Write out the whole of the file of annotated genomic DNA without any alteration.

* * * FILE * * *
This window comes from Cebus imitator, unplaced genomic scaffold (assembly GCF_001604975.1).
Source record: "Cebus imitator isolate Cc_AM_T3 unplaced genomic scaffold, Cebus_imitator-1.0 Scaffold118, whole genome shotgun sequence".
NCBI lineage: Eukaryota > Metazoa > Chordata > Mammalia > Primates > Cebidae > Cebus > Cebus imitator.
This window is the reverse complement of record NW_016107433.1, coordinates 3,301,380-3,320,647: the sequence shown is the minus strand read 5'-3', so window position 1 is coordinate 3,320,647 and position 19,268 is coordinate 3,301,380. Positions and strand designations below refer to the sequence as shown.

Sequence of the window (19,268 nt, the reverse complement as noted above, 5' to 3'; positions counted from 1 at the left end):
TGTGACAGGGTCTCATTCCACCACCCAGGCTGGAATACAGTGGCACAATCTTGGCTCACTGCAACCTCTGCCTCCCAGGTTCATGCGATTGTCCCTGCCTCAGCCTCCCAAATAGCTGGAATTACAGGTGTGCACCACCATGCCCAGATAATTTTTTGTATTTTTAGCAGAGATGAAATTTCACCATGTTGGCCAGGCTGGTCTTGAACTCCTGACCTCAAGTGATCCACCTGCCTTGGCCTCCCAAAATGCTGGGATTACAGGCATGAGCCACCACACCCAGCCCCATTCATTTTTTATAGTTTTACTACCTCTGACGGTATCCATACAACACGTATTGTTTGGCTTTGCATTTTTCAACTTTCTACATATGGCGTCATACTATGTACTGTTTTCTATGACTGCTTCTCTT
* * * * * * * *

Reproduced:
This window comes from Cebus imitator, unplaced genomic scaffold (assembly GCF_001604975.1).
Source record: "Cebus imitator isolate Cc_AM_T3 unplaced genomic scaffold, Cebus_imitator-1.0 Scaffold118, whole genome shotgun sequence".
NCBI lineage: Eukaryota > Metazoa > Chordata > Mammalia > Primates > Cebidae > Cebus > Cebus imitator.
This window is the reverse complement of record NW_016107433.1, coordinates 3,301,380-3,320,647: the sequence shown is the minus strand read 5'-3', so window position 1 is coordinate 3,320,647 and position 19,268 is coordinate 3,301,380. Positions and strand designations below refer to the sequence as shown.

Sequence of the window (19,268 nt, the reverse complement as noted above, 5' to 3'; positions counted from 1 at the left end):
TGTGACAGGGTCTCATTCCACCACCCAGGCTGGAATACAGTGGCACAATCTTGGCTCACTGCAACCTCTGCCTCCCAGGTTCATGCGATTGTCCCTGCCTCAGCCTCCCAAATAGCTGGAATTACAGGTGTGCACCACCATGCCCAGATAATTTTTTGTATTTTTAGCAGAGATGAAATTTCACCATGTTGGCCAGGCTGGTCTTGAACTCCTGACCTCAAGTGATCCACCTGCCTTGGCCTCCCAAAATGCTGGGATTACAGGCATGAGCCACCACACCCAGCCCCATTCATTTTTTATAGTTTTACTACCTCTGACGGTATCCATACAACACGTATTGTTTGGCTTTGCATTTTTCAACTTTCTACATATGGCGTCATACTATGTACTGTTTTCTATGACTGCTTCTCTT